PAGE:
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D Tour 

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Drummer Pat Spurgeon's rock 'n' roll odyssey has been an odd mix of no-surrender chutzpah and rigorous medical vigil. While in college, he literally was days from death's door after he fell ill, ignored the symptoms and tried to sleep it off. His mother intervened, and doctors quickly discovered he had glomerulonephritis, an illness that causes kidney failure. A kidney transplant saved his life, and he continued to pursue his dream of playing in a major rock 'n' roll band. But his new kidney started to fail as well. In what seems like an absurd choice, he started twice-daily dialysis and continued to tour — dubbed the D(ialysis) Tour — with Rogue Wave, all the while waiting on a list for another kidney. More organ donors die waiting than receive transplants, and Spurgeon started looking for a donor more actively, which initiated a series of incredible events involving friends and strangers, who became absurdly united by a gift of life. Jim Granato's documentary D Tour follows Spurgeon's uncompromising efforts to both survive and follow his musical dreams, despite the unforgiving and abusive conditions of touring in a van. Dotted with indie rock celebrities and concert footage, the film sensitively chronicles how people face life-threatening illness. Several local physicians and transplant experts will participate in a discussion after the film. Free admission. — Will Coviello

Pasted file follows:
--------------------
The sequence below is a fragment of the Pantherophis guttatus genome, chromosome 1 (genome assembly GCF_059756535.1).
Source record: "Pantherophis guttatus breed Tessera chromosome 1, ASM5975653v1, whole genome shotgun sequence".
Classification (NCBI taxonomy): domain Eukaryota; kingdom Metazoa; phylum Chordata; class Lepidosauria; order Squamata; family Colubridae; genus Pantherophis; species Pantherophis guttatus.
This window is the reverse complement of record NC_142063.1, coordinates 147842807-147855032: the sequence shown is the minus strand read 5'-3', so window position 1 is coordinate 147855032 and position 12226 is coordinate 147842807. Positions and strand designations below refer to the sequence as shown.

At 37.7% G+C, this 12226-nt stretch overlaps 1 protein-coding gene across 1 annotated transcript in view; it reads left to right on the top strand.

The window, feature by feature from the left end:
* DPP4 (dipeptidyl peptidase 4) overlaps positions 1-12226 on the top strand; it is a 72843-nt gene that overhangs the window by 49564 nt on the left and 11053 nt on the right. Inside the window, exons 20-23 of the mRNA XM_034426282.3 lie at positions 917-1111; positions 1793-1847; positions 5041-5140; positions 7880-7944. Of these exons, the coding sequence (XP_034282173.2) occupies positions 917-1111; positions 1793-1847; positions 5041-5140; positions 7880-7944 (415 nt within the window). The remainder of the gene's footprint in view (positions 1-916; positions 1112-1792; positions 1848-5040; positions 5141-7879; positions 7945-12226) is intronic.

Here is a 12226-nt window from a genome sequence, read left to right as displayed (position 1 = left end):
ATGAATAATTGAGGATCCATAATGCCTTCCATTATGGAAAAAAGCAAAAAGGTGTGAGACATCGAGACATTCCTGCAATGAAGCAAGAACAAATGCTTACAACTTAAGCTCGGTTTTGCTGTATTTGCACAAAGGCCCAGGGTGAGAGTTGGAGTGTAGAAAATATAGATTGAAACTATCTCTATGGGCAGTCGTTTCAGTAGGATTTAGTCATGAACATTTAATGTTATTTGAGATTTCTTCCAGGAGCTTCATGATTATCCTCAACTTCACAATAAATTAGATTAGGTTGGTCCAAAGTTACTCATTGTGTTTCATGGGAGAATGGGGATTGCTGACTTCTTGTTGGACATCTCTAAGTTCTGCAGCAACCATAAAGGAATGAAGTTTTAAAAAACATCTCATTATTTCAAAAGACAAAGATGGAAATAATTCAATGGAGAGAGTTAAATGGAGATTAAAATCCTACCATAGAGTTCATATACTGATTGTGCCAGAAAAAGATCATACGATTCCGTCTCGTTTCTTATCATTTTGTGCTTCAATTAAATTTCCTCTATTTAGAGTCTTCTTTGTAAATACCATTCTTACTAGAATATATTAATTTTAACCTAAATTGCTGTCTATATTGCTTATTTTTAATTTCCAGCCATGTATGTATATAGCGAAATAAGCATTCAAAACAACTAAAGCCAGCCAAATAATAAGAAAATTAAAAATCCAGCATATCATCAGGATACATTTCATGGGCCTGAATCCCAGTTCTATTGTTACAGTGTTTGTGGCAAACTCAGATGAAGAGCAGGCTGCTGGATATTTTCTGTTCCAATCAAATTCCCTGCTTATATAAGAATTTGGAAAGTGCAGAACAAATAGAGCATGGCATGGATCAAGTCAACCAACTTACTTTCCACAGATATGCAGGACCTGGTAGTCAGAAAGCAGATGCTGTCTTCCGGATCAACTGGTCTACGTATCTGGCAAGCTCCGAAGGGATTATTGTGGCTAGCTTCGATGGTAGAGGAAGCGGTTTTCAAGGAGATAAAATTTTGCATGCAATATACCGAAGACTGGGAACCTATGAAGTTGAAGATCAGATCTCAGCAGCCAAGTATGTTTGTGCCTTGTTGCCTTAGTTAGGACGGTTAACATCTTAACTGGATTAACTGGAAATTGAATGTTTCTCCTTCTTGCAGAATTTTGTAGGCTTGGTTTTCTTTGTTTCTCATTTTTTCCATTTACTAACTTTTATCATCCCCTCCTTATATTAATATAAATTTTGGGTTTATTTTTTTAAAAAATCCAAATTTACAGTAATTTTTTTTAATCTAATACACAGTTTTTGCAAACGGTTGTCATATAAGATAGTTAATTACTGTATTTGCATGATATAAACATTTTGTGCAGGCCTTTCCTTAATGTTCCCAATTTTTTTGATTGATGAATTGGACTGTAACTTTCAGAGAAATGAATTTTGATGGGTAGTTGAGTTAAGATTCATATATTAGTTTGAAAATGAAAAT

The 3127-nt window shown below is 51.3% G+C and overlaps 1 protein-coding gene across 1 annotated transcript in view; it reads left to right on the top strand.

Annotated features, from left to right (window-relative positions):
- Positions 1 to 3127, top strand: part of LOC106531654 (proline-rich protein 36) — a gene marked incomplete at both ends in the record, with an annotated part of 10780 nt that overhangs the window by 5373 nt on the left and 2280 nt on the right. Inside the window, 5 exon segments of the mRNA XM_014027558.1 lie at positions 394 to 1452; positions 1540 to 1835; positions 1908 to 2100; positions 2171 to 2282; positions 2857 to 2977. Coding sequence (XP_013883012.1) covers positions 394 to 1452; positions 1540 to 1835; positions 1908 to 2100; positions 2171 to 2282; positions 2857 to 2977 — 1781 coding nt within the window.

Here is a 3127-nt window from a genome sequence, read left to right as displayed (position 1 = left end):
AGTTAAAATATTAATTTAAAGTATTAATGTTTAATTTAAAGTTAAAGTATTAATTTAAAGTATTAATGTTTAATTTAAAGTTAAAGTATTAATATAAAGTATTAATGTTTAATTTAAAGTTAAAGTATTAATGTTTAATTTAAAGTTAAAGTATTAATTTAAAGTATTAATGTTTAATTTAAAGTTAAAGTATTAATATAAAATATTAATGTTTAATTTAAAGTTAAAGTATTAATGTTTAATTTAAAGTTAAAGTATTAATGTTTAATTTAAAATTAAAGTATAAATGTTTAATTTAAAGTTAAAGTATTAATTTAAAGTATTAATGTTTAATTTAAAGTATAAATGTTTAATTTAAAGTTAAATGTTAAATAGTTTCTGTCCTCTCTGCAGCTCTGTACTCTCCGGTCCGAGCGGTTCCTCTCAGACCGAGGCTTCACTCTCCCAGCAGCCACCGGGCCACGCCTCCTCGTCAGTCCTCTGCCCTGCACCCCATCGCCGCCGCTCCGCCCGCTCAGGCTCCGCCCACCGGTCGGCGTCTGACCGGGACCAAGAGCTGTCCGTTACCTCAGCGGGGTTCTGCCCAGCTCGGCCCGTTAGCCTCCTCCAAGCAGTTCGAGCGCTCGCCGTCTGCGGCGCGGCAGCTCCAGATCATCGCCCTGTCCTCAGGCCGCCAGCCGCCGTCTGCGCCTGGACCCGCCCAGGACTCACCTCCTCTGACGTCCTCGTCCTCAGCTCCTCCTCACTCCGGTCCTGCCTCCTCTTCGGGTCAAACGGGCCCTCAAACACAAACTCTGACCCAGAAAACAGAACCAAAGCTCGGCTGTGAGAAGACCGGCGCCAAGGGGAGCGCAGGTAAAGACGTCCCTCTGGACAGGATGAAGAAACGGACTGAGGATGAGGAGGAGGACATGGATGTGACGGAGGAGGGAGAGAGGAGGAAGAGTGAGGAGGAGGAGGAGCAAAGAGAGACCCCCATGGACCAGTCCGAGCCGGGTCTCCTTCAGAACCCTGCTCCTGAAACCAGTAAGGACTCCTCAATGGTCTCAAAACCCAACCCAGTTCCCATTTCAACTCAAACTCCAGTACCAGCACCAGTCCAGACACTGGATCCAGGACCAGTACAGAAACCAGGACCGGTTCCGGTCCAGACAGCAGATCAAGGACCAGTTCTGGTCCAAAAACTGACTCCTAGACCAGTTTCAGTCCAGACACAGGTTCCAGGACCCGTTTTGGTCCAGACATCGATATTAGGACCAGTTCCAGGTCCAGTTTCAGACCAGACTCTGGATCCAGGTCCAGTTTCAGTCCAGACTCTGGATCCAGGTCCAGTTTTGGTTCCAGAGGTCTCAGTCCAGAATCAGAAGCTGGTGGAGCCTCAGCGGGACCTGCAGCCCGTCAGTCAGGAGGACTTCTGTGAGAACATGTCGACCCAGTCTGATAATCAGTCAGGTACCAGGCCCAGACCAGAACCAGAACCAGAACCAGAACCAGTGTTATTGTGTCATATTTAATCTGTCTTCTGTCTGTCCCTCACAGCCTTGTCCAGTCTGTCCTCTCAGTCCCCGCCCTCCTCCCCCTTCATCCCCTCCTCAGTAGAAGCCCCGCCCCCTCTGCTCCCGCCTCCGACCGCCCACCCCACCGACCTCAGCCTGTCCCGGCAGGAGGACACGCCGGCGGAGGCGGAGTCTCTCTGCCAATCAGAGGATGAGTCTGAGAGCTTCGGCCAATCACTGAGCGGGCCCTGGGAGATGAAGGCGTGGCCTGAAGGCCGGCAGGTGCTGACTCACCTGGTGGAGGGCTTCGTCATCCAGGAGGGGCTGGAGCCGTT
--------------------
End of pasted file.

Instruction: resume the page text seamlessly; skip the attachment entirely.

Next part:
D Tour

6 p.m. Sat., Sept. 19

Dillard University, Samuel DuBois Cook Fine Arts Center, 2601 Gentilly Blvd.; www.charitablefilmnetwork.com

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